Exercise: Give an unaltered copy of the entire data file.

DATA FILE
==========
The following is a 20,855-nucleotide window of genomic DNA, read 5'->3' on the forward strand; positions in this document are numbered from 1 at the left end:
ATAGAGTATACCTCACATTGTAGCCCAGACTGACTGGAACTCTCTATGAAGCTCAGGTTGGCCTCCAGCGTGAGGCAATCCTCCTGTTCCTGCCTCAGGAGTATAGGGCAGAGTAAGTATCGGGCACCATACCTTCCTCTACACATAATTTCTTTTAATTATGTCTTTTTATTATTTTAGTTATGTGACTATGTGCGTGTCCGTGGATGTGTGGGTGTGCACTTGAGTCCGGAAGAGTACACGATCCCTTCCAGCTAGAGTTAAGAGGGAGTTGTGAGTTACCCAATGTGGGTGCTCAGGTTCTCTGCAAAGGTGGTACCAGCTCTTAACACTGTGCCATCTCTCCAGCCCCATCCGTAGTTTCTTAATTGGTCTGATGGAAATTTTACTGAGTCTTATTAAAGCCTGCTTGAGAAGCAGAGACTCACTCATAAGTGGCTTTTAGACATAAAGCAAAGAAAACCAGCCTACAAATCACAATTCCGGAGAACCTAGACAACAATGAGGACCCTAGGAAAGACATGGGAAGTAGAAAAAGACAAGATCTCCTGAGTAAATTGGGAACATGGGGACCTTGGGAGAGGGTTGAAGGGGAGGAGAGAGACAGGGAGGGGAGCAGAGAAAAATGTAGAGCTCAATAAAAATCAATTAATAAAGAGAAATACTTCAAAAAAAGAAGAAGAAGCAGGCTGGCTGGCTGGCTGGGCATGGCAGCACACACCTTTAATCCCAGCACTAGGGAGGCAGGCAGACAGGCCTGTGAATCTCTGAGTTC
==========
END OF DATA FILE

The following is a 20,855-nucleotide window of genomic DNA, read 5'->3' on the forward strand; positions in this document are numbered from 1 at the left end:
ATAGAGTATACCTCACATTGTAGCCCAGACTGACTGGAACTCTCTATGAAGCTCAGGTTGGCCTCCAGCGTGAGGCAATCCTCCTGTTCCTGCCTCAGGAGTATAGGGCAGAGTAAGTATCGGGCACCATACCTTCCTCTACACATAATTTCTTTTAATTATGTCTTTTTATTATTTTAGTTATGTGACTATGTGCGTGTCCGTGGATGTGTGGGTGTGCACTTGAGTCCGGAAGAGTACACGATCCCTTCCAGCTAGAGTTAAGAGGGAGTTGTGAGTTACCCAATGTGGGTGCTCAGGTTCTCTGCAAAGGTGGTACCAGCTCTTAACACTGTGCCATCTCTCCAGCCCCATCCGTAGTTTCTTAATTGGTCTGATGGAAATTTTACTGAGTCTTATTAAAGCCTGCTTGAGAAGCAGAGACTCACTCATAAGTGGCTTTTAGACATAAAGCAAAGAAAACCAGCCTACAAATCACAATTCCGGAGAACCTAGACAACAATGAGGACCCTAGGAAAGACATGGGAAGTAGAAAAAGACAAGATCTCCTGAGTAAATTGGGAACATGGGGACCTTGGGAGAGGGTTGAAGGGGAGGAGAGAGACAGGGAGGGGAGCAGAGAAAAATGTAGAGCTCAATAAAAATCAATTAATAAAGAGAAATACTTCAAAAAAAGAAGAAGAAGCAGGCTGGCTGGCTGGCTGGGCATGGCAGCACACACCTTTAATCCCAGCACTAGGGAGGCAGGCAGACAGGCCTGTGAATCTCTGAGTTC